By Kelcey Norris
After the devastating closure of the General Motors company in Lordstown, 1,000 workers found themselves jobless. The last vehicle produced was a white Chevrolet Cruze LS, and it rolled through the line like a ghost almost one year ago.
It seemed that there may have been no hope for these residents of Lordstown, who’d been displaced and out of work. Despite protests which gained national attention, the plant was idle.
However, hope was right around the corner. Lordstown Motors purchased the facility in November of last year.
Steve Burns, CEO of Lordstown Motors, said in a video released by the company in February that it aspires to be the first manufacturer of electric pickup trucks.
“Everything we do is with the worker in mind: both our worker who is making the truck and the worker who will use it,” Burns said.
Recently deemed “Voltage Valley,” the Mahoning Valley has welcomed Burns and the new technology.
“Lordstown, Ohio, has a long history of vehicle-making and the people here are enduring,” Burns said. “We’ve got the best of the best.”
The company already has requests for 1,000 electric trucks from a buyer in Florida.
“Underneath, it is like no other truck ever made,” he said. “You’re going to get more traction out of this vehicle than any conventional vehicle could offer.”
Darrell Wallace, professor of manufacturing engineering at Youngstown State University, said the future looks bright with the addition of Lordstown Motors for a few reasons.
“It’s a great opportunity to bring some jobs. … But it’s also very exciting because of the nature of those jobs,” Wallace said. “It’s the future of automotive. This is next generation automotive production happening right here in the valley.”
Because Lordstown Motors will produce electric trucks, Wallace said the plant will need a variety of employees.
“It’s going to start to bring opportunities that require skill sets from students across a wide range of backgrounds as well as traditional laborers all the way through advanced material research,” he said.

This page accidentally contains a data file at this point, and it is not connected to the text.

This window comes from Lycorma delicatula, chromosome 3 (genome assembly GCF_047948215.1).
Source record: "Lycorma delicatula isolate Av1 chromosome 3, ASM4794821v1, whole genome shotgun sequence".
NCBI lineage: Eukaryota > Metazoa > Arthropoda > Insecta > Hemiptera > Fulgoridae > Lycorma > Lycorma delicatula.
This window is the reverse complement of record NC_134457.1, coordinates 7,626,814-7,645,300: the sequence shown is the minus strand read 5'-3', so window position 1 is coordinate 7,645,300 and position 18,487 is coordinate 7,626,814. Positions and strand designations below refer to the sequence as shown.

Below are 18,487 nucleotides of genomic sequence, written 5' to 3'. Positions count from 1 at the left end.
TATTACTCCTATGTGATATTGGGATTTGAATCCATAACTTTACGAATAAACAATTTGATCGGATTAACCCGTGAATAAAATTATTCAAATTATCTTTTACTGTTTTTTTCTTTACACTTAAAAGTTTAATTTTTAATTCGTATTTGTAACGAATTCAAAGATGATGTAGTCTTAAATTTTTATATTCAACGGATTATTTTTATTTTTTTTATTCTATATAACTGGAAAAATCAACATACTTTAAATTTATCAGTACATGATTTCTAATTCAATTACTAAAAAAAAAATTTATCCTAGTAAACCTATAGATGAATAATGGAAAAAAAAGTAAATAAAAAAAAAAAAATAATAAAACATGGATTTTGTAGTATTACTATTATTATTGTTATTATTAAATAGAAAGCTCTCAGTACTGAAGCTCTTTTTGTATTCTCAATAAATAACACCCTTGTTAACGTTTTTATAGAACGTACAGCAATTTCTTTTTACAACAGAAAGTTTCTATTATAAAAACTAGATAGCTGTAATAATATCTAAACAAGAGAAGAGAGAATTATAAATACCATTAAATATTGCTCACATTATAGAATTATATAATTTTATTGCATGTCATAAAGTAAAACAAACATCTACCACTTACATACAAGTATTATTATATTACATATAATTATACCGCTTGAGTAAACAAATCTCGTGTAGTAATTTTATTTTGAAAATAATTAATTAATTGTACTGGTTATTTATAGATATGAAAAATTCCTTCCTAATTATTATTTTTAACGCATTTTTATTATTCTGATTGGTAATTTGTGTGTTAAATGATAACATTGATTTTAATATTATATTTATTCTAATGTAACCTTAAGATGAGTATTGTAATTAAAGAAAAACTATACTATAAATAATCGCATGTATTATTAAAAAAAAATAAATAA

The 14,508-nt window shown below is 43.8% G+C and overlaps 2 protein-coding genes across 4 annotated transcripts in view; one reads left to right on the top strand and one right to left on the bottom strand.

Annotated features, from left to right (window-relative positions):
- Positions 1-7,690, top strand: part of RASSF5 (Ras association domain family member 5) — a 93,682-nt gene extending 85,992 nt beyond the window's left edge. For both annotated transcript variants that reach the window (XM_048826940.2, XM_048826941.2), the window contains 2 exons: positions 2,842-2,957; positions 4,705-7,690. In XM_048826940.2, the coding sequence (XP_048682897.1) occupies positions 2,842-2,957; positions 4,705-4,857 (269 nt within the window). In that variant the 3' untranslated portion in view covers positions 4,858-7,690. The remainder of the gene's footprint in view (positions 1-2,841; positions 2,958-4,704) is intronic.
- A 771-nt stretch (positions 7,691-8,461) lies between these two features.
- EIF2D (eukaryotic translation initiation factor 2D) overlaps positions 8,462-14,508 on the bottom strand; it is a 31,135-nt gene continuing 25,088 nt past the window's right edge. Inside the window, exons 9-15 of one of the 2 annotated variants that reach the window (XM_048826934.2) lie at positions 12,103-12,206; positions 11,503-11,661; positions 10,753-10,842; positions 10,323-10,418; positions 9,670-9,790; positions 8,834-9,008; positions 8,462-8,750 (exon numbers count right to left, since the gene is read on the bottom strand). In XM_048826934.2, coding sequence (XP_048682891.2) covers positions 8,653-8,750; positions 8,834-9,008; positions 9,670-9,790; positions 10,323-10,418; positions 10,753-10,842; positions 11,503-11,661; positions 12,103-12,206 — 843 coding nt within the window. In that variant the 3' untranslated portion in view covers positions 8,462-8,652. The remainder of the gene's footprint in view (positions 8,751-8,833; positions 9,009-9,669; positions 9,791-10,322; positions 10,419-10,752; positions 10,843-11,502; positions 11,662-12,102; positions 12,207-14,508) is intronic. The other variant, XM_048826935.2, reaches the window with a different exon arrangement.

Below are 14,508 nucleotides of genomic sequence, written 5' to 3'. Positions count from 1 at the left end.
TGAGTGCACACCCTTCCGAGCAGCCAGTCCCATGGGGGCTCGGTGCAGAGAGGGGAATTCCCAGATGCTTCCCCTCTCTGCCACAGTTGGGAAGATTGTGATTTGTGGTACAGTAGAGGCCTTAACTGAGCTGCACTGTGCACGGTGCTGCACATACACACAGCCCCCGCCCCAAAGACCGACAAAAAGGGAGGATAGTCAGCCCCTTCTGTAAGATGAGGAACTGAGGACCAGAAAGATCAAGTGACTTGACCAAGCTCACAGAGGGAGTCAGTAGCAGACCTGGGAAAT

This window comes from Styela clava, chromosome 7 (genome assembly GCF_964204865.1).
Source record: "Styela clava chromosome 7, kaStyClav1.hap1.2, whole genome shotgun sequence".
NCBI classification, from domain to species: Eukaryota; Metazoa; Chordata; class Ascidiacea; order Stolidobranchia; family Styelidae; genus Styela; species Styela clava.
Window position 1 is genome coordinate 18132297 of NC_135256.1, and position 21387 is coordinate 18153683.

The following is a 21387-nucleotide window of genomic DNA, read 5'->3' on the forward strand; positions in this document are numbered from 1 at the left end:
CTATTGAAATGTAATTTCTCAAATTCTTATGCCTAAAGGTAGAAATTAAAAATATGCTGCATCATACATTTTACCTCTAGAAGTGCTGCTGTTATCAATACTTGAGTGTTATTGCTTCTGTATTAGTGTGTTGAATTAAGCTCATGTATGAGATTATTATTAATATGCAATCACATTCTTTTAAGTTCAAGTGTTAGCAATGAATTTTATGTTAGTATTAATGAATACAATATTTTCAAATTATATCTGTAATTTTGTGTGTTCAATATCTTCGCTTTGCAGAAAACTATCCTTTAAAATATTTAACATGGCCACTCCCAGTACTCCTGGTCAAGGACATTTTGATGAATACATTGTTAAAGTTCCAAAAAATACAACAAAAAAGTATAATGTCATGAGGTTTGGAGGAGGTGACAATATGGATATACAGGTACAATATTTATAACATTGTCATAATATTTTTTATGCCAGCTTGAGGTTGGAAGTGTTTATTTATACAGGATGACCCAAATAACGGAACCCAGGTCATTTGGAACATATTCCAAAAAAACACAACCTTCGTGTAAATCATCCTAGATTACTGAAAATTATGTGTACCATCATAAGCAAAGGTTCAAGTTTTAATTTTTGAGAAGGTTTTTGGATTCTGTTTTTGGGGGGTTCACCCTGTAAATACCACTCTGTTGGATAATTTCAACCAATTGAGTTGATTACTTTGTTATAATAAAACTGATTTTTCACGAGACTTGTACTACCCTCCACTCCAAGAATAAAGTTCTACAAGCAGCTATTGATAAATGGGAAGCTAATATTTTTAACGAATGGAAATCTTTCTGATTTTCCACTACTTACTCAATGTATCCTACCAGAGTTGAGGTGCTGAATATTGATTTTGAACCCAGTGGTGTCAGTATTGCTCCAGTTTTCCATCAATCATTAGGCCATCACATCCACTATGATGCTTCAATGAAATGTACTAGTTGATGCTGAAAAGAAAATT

Wallace said students at YSU will benefit from being close to the site producing advanced technology they are learning about in class.
“Our program focuses on a wide range of manufacturing, including advanced manufacturing. All of our engineering programs have skill sets that are applicable to this new production,” Wallace said. “In our computer science programs, students are learning things like artificial intelligence, which would be relevant to this.”
The company’s expected impact in Lordstown is not enough to fully undo the damage of General Motors Lordstown’s closure. However, Albert Sumell, professor of economics at YSU, said it’s still a great first step.
“They’re not planning on employing nearly as many workers as what GM Lordstown employed,” Sumell said. “When GM Lordstown went down to hiring for one shift, there were 1,500 workers. Lordstown Motors is planning … to hire about 400 workers. When they’re up and running, it’ll only be about 25% of what GM Lordstown employed.”
Sumell said while GM Lordstown employees were directly affected, there were other businesses in the area that suffered financially from the closure.
“When GM Lordstown closed, so did the logistics companies that would ship cars and so did the direct suppliers to GM Lordstown, in terms of seat belts and seats,” he said. “Because there’s fewer people employed at GM Lordstown and their suppliers, there’s fewer people going out to eat and fewer people who stay in hotels or buy from retail stores.”
Sumell said he hopes Lordstown Motor Company will have a secondary economic impact. Other manufacturers potentially will see the profits of this electric vehicle manufacturer and choose to invest in the area.
“I wouldn’t expect [GM Lordstown] by itself to have a significant impact in terms of affecting overall employment and overall income level,” he said. “What can have a greater impact overall is if it leads to a clustering of more firms coming to the area that are associated with electric vehicle production.”